My children know one of my old classmates by name. Not that they have ever met her. And it’s not even because I have told them stories about her. I have told them stories about lots of people I have known without bothering to add in their name. No, I’m kind of ashamed to admit that they know her name because when I was a kid, her name became a byword to me. Her name stood in for a set of behaviors which I associated with her and wanted desperately to avoid myself. I called it “Sally Ruthersbrodt* Syndrome” (*Not her real name!) My kids and other people who were very unlikely to ever meet her know her name and what it meant to me. In my mind her name meant thinking that people liked you when they didn’t.
I’m not even sure how that became such a big fear for me, but it was. I got that not everyone was going to like me and I was cool with that (eventually). But what if the people who seemed to like me didn’t really? That was an intolerable thought to me. The idea of thinking that you were safe with people who weren’t really safe freaked me out. And like any good geek, I believed that gathering as much information as possible was the solution. Because then I could figure out how to avoid this perceived threat. So, to that end, I applied my powers of observation to watching the people around me looking for signs that I might be turning into a Sally Ruthersbrodt.
Unfortunately for me, if there is a disorder which is the opposite of Asperger’s that makes you inappropriately hyper-sensitive to non-verbal social cues, I have that. It was quite obvious to me that everyone around me was hiding irritation, anger, annoyance and any number of other negative emotions. And because I was a kid, I also believed that whatever I observed was somehow related to me. Every time someone around me gave off a negative vibe, I assumed I was doing something wrong. But I didn’t know what it was or how to fix it. So I’d have to guess and I’ve always been terrible at guessing (or I might have realized it wasn’t always about me sooner) so mostly I’d just make it worse. Even if someone were nice enough to realize that I was trying to make them happy, I would pick up on all their little non-verbal signs of irritation and know that I had failed. I spent a lot of time hiding behind my mom’s legs as a child.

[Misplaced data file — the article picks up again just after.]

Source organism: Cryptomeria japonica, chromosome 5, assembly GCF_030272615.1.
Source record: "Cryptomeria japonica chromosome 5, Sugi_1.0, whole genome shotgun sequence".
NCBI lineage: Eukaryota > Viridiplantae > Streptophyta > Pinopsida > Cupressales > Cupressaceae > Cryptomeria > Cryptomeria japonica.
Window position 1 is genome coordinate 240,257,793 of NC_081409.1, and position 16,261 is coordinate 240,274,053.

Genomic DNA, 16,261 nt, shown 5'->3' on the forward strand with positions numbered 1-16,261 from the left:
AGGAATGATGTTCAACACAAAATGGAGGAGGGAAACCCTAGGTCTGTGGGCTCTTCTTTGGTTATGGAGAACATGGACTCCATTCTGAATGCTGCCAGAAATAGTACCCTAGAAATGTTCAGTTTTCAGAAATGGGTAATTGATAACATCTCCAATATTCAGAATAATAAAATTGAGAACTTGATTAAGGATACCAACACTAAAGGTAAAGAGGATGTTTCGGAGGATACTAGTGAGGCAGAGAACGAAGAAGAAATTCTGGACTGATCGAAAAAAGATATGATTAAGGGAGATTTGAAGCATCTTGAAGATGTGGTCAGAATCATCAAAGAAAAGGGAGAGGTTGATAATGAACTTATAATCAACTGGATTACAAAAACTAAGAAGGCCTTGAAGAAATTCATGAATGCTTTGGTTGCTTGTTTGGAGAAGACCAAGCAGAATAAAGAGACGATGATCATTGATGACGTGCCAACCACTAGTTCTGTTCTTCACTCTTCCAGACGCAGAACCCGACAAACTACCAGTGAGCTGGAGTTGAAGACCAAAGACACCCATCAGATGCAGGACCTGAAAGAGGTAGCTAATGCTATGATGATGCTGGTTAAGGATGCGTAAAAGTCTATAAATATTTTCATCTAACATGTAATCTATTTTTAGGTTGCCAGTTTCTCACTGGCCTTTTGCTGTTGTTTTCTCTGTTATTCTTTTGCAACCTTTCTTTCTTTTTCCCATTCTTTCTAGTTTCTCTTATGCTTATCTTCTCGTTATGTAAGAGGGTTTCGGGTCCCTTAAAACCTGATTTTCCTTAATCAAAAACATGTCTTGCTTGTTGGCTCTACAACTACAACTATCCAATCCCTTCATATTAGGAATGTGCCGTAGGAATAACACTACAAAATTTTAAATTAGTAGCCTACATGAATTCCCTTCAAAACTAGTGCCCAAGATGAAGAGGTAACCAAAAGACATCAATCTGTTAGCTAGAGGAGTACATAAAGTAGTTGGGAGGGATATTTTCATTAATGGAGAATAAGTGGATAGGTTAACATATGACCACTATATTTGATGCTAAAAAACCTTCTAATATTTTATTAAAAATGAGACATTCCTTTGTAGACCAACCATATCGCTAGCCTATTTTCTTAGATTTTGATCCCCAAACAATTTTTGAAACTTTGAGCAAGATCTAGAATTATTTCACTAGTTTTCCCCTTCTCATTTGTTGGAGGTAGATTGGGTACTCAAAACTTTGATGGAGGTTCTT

And then there was Sally. Sally lived in the small town I grew up in and attended first the local public schools and then the same Catholic high school as me. People were not nice to Sally. The most notable thing about her were her glasses. As an adult I learned that she had a problem with her eyes which had required multiple surgeries to address. But all we kids ever saw was that she wore glasses which made her eyes look enormous. And they were green which is a lovely eye color, but when your eyes look that big, it gives “bug eyed” an even more unpleasant connotation. But it wasn’t just that; Sally was one of those people who just seemed to bring out the worst in others. One of the reasons certain kids are plagued by bullying is almost demonic. John Eldredge is talking about just this thing here: